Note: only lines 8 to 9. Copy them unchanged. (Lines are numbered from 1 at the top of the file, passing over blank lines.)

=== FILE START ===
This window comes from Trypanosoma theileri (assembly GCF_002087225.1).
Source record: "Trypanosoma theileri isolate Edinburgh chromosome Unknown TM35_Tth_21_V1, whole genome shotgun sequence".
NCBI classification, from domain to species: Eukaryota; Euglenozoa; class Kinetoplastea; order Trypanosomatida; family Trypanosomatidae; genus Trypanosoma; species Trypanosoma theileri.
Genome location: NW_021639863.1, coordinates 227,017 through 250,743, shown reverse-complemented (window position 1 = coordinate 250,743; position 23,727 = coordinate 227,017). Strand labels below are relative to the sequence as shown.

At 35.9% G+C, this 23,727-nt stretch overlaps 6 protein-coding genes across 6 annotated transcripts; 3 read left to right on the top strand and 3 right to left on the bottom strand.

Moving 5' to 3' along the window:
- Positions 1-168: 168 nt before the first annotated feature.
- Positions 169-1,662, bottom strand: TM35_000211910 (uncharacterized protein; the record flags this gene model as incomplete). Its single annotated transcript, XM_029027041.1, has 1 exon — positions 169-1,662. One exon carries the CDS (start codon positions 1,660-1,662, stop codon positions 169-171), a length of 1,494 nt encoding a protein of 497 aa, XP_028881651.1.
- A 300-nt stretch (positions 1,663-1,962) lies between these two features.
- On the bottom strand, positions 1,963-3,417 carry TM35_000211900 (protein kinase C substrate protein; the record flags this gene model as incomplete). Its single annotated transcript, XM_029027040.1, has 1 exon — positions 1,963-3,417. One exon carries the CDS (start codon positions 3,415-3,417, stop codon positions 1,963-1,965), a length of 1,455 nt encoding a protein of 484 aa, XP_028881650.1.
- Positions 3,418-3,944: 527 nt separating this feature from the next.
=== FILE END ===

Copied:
- Positions 169-1,662, bottom strand: TM35_000211910 (uncharacterized protein; the record flags this gene model as incomplete). Its single annotated transcript, XM_029027041.1, has 1 exon — positions 169-1,662. One exon carries the CDS (start codon positions 1,660-1,662, stop codon positions 169-171), a length of 1,494 nt encoding a protein of 497 aa, XP_028881651.1.
- A 300-nt stretch (positions 1,663-1,962) lies between these two features.